- What are the health effects of drinking water that contains nitrates and/or nitrites?
- Can "blue baby syndrome" affect children and adults?
- How else could you be exposed to nitrates and nitrites?
- Where do nitrates and nitrites come from?
- Possible sources of nitrates and nitrites
- How can drinking water be tested for nitrates?
- What is the maximum concentration for nitrates and nitrites in drinking water?
- What are recommended steps to take if tests find higher than acceptable levels of nitrates?
- How is drinking water treated to remove nitrates?
There are two health concerns when drinking water with high levels of nitrates or nitrites. The first health concern is with infants being at risk for “blue baby syndrome”, also called methemoglobinemia:
- Poisoning can occur when infants drink formula made with nitrate or nitrite- contaminated tap water.
- The infant’s blood is less able to carry oxygen due to the poisoning.
- Affected infants develop a blue-grey color and need emergency medical help immediately.
- Infants under six months of age are more suseptible.
The second health concern with nitrates and nitrites is the formation of chemicals called nitrosamines in the digestive tract. Nitrosamines are being studied for long term links to cancer. No standards have been set for this yet.
There is no danger of blue baby syndrome for adults or older children or to breastfed infants. Research continues on the effects of nitrates and nitrites during pregnancy. The safest choice for pregnant women is to drink water that does not have high levels of nitrates or nitrites, so well water should be tested.
Exposure to nitrates usually comes from food that we eat. Many vegetables and cured meats contain nitrates and to a lesser extent nitrites.
Nitrates and nitrites in water are not a health concern when showering or bathing.
Nitrogen can take different forms in nature and is important for life in both plants and animals. The most common form of nitrogen found in well water is nitrate.
Wells with high levels of nitrates are more likely to be privately owned and/or shallow, and affected by human activity. If human or animal waste contaminates a well, nitrites will be detected first but will quickly convert to nitrates. Therefore, most well water tests are done for nitrates.
- Nitrogen based fertilizers.
- Septic systems or leaking sewage lines.
- Manure storage areas.
- Fertilizer or manure applied to agricultural fields.
- Compost piles.
The Vermont Department of Health offers a screening test "Kit C" for wells that includes nitrate. When you receive test results they will be compared with maximum levels.
Order a test kit by calling the Public Health Laboratory at 1-800-660-9997.
The U.S. Environmental Protection Agency (EPA) sets Maximum Contaminant Levels (MCLs) for nitrogen in public drinking water systems. Vermont has adopted these standards. The MCL for nitrates is 10 milligrams per liter (NO3 –N mg/l). The MCL for nitrites is one milligram per liter (NO2 –N mg/l).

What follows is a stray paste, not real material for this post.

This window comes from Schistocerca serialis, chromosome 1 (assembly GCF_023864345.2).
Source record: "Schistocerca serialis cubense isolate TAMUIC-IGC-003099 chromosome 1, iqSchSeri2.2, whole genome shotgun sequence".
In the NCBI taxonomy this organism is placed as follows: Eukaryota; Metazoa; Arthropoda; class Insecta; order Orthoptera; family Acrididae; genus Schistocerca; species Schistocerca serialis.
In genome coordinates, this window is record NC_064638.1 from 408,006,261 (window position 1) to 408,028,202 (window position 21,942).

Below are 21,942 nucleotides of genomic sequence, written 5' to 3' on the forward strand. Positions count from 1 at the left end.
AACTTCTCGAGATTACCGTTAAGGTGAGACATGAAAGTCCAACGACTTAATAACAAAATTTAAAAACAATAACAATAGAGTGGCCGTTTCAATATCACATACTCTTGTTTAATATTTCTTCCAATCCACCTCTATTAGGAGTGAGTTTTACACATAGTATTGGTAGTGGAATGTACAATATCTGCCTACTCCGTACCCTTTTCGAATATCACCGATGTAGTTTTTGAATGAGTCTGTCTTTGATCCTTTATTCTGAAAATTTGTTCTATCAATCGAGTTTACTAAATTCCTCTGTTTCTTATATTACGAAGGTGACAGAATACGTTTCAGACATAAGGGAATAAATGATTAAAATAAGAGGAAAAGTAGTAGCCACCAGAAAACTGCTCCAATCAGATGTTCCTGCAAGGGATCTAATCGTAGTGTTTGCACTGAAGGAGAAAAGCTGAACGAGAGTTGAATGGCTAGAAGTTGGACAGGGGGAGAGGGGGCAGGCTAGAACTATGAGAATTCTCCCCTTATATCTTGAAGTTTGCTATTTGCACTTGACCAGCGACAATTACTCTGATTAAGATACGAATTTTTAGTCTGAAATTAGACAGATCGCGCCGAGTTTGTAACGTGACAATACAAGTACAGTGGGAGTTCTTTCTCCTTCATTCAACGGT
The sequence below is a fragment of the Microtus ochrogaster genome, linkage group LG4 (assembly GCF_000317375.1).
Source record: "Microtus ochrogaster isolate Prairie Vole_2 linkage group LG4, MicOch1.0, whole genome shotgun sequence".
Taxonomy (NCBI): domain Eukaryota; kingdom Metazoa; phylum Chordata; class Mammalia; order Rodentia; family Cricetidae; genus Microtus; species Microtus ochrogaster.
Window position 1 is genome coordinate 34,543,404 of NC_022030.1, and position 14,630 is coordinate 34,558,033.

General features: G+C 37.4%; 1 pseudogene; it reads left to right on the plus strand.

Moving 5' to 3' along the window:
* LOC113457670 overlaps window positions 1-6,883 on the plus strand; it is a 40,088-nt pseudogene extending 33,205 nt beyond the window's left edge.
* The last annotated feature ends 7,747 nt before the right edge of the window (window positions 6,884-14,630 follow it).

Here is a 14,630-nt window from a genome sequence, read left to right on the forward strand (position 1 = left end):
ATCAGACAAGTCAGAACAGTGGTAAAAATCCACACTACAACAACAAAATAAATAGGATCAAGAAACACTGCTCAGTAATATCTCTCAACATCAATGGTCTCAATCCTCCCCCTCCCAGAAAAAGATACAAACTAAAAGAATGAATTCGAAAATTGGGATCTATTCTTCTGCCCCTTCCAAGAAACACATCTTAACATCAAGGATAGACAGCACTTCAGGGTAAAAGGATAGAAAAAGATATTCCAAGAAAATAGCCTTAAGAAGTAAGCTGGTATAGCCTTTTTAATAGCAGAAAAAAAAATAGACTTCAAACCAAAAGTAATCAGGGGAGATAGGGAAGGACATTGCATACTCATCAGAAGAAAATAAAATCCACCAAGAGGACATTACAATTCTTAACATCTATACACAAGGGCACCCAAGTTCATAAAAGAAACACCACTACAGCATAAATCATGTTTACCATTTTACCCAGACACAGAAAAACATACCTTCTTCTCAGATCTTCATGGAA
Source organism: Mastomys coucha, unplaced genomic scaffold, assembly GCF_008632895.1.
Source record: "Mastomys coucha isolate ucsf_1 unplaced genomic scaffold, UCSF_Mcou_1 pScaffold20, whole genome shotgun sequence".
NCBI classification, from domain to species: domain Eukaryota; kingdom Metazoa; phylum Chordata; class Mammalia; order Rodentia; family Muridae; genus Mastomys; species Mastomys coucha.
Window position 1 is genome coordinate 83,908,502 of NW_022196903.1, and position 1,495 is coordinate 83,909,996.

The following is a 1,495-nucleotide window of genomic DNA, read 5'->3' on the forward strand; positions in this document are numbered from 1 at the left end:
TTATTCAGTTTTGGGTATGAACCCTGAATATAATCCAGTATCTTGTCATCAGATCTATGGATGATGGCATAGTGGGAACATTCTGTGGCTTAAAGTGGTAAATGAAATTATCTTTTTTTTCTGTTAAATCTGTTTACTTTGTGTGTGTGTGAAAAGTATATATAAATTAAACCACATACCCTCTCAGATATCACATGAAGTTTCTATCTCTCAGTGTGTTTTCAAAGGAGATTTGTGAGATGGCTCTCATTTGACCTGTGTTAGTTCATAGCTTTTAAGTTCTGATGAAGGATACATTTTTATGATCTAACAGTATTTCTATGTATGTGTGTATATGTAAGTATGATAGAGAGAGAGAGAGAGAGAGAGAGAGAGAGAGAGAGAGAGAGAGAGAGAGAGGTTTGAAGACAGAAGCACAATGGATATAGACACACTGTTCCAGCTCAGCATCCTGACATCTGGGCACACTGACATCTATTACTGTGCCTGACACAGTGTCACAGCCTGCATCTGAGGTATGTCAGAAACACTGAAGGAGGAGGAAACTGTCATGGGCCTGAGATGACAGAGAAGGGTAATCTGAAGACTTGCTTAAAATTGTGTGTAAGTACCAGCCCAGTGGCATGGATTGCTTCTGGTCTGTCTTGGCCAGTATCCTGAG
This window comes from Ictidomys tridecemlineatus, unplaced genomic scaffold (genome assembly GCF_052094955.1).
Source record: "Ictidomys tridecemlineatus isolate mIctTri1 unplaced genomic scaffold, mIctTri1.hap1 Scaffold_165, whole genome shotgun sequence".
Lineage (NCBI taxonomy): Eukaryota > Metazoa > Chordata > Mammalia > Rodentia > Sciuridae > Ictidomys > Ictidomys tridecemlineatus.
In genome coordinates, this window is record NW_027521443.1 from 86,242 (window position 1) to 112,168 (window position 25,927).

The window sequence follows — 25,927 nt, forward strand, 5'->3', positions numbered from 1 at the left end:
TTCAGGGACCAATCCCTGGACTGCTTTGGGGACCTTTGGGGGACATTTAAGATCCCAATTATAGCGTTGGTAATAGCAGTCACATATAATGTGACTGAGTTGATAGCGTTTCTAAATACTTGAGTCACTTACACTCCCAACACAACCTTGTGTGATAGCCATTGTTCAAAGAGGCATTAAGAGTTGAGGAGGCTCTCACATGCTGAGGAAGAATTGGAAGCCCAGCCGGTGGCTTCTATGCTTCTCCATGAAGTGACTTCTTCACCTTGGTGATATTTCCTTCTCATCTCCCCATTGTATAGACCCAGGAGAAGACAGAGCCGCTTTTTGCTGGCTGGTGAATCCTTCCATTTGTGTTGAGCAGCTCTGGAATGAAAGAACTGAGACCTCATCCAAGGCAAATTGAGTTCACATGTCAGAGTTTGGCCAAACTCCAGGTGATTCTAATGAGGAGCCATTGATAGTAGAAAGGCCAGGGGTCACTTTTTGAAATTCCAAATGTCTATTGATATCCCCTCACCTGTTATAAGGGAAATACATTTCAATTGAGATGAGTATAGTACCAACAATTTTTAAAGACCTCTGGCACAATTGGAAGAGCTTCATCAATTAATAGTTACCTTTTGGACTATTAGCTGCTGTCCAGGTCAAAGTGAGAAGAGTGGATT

Well water with a nitrate level equal to or greater than 10 milligrams per liter (mg/l) should not be used for drinking or food preparation. When the level of nitrate exceeds five mg/l, try to identify the source of nitrate and make a plan to reduce or remove it if possible. Use an alternative known safe source of water or bottled water until nitrate levels can be reduced to an acceptable level.
Treatment of the water source may be needed if efforts to remove/reduce the source of the nitrates are not successful in lowering levels. Boiling water will not reduce nitrate levels.
Other alternatives include:
- locating a new well and discontinue use of the contaminated one.
- blend the water from the two wells to reduce the nitrates down to an acceptable level.
- obtain all drinking and cooking water elsewhere and use the high nitrate water for other household purposes.
The location of a new well should be investigated thoroughly by a qualified professional, such as an engineer or hydrogeologist, because it is possible that nitrates have entered the groundwater aquifer under a wide area.
Treatment methods such as anion exchange and reverse osmosis can remove nitrates from drinking water.
Anion exchange uses equipment and technology similar to a water softener. It treats all the water for the home. The nitrates are removed from the water as they are exchanged for (harmless) chlorides. The chlorides are supplied from a salt tank which must be re-filled on a schedule.
Reverse osmosis uses a membrane through which water (but not nitrates) can travel. The system is typically installed beneath the kitchen sink with a small tank holding the nitrate-free water. Water used for drinking and food preparation comes from this tank under the sink. If the well water is hard or contains too much iron, a softener or iron removal system must be installed before using the reverse osmosis system.
Consult a water treatment specialist. You can locate one by looking in the yellow pages. After installation of either treatment listed above, it is strongly recommended that proper maintenance and periodic testing of nitrates be planned to ensure that the system is working effectively.
Caution: Nitrate treatments are not effective against bacterial contamination. If nitrate levels are thought to be linked to manure or household wastewater, test the drinking water also for bacterial contamination.